We’ve already discussed a bit about the service, namely translation, so let’s go onto business development. This includes all forms of marketing and sales for your freelance business whether inbound or outbound. 

Inbound marketing means drawing in potential customers by creating a profile on a free translation website like proz or, joining professional associations such as ATA or JAT with member profiles, creating a professional website highlighting your experience, updating your LinkedIn profile, and creating a (free) Google My Business page. Blogs and a business social media presence are also inbound marketing, although in my experience these are better for clout with other translators and to be part of a community rather than to build a client base. 

Meanwhile outbound marketing is actively reaching out to potential clients digitally or in-person. My attempt at networking and explaining my profession is a form of outbound marketing, as would be applying to companies in any sector advertising for freelance or remote translation positions or cold emailing or calling potential clients. In my two years as a full-time freelancer, I have only tried cold emails a few times and each time it leaves me with dread—the reason I’m not a salesperson.

Many of these kinds of activities can be done while working part-time or full-time in another position. It takes a lot leg work to establish yourself so it’s best to keep your day job or have at least enough for yourself to survive on for a year in savings as you get a few contracts with some translation companies or direct clients, get more involved in the translation community, and make a business card with at least a professional profile if not a website. That being said, even once you’re established, it’s important to keep marketing yourself and applying for more companies. For better or worse, as a freelancer, your role as a CEO is never done.

Next, let’s consider what to look out for when you agree to work for a particular company as it relates to management and unequal labor-relations. If you work for an LSP, you will normally have to sign a Non-Disclosure Agreement and a Translator Agreement; whereas if you work with individuals or direct clients who rarely work with translators, you will have to provide a Translator Agreement. These contracts lay out what the individual company expects of you, how to handle documents, its invoicing period (whether it’s net-30, net-45, net-60 or a specific day of the next month), liabilities, and so on. It is essential that you read through these contracts and negotiate a rate before signing anything.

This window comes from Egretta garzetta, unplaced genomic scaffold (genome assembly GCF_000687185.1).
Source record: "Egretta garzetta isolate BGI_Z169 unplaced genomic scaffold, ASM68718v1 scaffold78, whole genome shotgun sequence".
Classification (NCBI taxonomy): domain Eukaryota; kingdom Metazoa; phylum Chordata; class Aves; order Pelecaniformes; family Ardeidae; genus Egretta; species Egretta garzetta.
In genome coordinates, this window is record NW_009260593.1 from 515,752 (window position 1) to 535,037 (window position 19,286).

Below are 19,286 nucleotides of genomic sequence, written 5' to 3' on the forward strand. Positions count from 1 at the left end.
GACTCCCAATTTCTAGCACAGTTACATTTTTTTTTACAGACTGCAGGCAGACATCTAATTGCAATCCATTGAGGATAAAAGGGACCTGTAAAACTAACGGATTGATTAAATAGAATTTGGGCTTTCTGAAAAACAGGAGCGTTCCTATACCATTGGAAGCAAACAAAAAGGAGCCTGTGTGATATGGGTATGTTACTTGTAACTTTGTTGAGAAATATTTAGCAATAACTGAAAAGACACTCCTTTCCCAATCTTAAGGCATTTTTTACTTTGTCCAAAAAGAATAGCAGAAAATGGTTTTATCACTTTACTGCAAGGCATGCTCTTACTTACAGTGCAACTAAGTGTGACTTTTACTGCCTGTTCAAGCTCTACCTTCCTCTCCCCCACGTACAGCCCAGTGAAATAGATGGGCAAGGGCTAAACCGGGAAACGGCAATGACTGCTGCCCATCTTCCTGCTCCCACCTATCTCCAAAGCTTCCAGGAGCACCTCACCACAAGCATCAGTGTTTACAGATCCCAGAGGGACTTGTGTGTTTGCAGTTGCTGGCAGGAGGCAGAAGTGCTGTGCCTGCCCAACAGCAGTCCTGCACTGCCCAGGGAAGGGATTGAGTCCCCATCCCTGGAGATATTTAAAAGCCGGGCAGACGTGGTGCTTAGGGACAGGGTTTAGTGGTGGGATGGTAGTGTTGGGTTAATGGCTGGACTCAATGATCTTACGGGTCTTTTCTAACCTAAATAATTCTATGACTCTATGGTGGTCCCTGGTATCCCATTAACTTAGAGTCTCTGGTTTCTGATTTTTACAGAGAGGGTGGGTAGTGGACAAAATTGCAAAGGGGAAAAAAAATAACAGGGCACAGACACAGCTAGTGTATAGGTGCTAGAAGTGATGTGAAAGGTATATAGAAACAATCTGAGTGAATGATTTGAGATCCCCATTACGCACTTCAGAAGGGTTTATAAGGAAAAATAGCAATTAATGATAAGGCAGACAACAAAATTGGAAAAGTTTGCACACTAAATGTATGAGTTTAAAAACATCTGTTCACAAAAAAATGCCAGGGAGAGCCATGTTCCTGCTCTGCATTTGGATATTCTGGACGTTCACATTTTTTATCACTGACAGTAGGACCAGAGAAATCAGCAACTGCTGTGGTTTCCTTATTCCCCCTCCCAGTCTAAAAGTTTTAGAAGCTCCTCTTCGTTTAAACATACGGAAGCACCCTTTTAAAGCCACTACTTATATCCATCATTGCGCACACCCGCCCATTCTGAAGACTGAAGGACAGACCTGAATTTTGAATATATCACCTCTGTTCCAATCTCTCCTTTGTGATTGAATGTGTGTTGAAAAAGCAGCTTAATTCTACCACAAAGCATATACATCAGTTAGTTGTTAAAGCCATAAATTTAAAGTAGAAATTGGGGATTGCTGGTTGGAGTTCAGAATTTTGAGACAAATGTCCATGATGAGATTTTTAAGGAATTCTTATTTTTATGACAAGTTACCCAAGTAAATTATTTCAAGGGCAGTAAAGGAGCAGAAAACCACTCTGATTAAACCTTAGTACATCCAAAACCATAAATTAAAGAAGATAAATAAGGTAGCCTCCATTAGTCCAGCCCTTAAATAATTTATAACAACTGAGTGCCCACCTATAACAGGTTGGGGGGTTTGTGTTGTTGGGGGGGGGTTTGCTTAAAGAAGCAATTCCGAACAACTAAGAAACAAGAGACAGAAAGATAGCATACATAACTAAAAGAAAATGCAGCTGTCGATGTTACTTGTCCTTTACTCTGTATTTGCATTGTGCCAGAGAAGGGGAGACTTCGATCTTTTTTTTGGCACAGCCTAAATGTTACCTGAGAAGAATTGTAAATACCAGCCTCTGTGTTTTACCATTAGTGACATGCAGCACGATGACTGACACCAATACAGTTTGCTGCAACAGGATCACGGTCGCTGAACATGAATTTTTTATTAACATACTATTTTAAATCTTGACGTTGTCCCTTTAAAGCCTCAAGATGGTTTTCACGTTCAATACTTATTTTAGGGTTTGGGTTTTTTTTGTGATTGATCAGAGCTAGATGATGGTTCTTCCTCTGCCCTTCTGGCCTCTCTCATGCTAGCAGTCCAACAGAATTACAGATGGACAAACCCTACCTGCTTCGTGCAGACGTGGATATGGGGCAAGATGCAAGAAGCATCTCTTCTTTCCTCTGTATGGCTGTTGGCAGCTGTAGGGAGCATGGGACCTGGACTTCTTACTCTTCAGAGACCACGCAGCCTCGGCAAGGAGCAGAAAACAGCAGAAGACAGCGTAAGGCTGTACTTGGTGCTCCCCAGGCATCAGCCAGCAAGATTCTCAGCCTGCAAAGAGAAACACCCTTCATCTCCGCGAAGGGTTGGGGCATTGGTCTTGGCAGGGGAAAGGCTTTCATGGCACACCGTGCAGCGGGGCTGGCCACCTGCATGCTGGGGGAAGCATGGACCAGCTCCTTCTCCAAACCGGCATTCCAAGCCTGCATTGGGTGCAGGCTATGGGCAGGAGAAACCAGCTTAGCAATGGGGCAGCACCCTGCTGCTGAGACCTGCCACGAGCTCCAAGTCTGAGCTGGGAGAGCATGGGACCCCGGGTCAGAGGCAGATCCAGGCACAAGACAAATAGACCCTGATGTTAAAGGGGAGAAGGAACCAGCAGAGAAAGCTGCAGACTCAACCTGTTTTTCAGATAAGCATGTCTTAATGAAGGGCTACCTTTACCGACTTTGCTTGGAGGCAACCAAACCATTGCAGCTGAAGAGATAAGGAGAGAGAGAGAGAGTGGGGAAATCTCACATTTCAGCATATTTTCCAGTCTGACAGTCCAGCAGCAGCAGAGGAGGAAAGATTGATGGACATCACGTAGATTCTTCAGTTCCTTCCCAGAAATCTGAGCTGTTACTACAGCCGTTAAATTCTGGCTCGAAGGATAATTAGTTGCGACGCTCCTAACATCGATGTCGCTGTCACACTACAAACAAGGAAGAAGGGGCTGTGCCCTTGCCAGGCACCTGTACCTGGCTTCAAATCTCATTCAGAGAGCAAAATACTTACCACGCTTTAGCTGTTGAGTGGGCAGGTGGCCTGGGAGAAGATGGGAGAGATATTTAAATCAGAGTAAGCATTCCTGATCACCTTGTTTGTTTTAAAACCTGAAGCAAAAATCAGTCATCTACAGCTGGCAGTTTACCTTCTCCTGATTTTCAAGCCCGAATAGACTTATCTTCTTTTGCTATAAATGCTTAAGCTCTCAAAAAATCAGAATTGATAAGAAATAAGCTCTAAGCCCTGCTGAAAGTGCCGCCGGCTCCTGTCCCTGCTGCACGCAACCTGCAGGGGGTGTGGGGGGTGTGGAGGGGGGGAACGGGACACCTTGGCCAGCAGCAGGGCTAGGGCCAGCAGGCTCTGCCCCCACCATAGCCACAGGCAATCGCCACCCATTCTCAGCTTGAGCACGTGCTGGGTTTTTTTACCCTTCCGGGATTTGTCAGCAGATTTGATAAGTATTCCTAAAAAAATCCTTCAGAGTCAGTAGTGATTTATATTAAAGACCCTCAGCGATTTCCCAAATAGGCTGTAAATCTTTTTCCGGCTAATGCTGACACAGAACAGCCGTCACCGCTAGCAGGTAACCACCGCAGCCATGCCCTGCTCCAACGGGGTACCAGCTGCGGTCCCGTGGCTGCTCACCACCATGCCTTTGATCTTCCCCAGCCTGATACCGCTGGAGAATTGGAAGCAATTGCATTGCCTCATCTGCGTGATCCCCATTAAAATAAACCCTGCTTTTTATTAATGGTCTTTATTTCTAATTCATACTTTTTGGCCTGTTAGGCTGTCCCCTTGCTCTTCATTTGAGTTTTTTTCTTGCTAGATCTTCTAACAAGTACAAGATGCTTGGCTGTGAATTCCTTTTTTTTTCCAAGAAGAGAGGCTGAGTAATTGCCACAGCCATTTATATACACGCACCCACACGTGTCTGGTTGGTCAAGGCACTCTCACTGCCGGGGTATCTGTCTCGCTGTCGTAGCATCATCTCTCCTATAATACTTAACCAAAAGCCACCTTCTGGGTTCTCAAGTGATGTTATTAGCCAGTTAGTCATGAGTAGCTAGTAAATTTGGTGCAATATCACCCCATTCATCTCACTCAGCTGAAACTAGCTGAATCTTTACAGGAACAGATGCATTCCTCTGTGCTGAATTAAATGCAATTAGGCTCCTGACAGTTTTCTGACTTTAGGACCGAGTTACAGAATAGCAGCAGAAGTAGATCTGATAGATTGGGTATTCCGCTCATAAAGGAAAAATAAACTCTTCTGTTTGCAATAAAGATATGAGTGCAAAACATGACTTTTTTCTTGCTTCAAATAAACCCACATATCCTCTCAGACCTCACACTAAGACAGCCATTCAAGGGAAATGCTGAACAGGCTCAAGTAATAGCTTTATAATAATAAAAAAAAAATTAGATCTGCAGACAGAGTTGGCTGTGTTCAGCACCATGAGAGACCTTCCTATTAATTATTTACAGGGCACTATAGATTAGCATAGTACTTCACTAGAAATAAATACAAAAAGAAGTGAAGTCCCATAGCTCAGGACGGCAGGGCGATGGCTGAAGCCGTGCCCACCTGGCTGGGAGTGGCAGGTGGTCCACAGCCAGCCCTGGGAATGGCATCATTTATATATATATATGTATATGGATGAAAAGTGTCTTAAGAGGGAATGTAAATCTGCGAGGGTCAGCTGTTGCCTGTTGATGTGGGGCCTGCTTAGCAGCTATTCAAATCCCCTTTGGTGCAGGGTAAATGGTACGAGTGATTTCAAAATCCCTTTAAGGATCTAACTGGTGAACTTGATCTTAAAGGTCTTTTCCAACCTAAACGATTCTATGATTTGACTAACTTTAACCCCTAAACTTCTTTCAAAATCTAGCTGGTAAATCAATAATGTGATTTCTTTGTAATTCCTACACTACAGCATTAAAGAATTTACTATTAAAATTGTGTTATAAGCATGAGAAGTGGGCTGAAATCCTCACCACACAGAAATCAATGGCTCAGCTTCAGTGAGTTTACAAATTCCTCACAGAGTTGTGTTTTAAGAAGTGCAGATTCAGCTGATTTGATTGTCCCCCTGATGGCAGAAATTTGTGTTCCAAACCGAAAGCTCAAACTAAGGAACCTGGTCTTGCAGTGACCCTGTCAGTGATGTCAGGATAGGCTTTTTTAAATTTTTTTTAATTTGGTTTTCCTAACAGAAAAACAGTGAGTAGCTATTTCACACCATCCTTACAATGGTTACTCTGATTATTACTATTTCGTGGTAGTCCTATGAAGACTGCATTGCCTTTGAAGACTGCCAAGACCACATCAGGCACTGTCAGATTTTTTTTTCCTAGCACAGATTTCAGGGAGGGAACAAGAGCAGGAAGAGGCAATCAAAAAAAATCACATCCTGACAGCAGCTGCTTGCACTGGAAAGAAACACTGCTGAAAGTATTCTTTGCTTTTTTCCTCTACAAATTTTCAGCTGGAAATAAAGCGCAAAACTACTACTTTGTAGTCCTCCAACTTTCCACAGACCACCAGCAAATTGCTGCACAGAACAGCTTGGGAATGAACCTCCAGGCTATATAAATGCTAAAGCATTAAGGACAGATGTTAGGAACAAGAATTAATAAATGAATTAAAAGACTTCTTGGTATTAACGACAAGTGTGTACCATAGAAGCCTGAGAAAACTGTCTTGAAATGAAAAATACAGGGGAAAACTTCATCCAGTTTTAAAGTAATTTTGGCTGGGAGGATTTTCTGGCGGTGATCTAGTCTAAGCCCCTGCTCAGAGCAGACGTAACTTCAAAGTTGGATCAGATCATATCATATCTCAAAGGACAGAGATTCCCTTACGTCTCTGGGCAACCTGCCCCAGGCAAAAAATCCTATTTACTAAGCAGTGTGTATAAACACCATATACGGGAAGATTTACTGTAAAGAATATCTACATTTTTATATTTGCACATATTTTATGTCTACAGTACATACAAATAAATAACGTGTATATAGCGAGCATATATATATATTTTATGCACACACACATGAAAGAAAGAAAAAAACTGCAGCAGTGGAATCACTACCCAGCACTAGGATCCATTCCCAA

In American and UK contract law both parties are assumed to have equity under the law, so if something in the contract is off, you can request to change it or strike it out; although, under US law, it’s left to the free market to weed out unfair terms, so the flipside of the ease to freelance is the ease to be exploited as a new translator by companies in the US and abroad. Also, unfortunately, as a new translator it can be difficult to change the terms and conditions as it’s not equal relationship, which is why if a company is unreasonable or offering to pay low rates, it’s best to able to just walk away from that contract. Remember even as a less experienced translator, you deserve better than to be exploited by black-listed companies who prey on your desire to get experience and your inexperience in the seedier aspects of the industry. (On that note, always check Better Business Bureau and do a quick a Google search to see if a company is blacklisted or otherwise untrustworthy due to low payments, non-payments, or late payments.)

Finally, as an independent contractor, never sign a document that has a Non-Compete Clause, keeping you from working with companies from a similar industry. I have heard of a few companies in the localization sector including this clause that was originally intended for management level employees to keep them from sharing company secrets with competitors. As a non-employee who needs multiple clients this is likely legally unenforceable, yet best to avoid.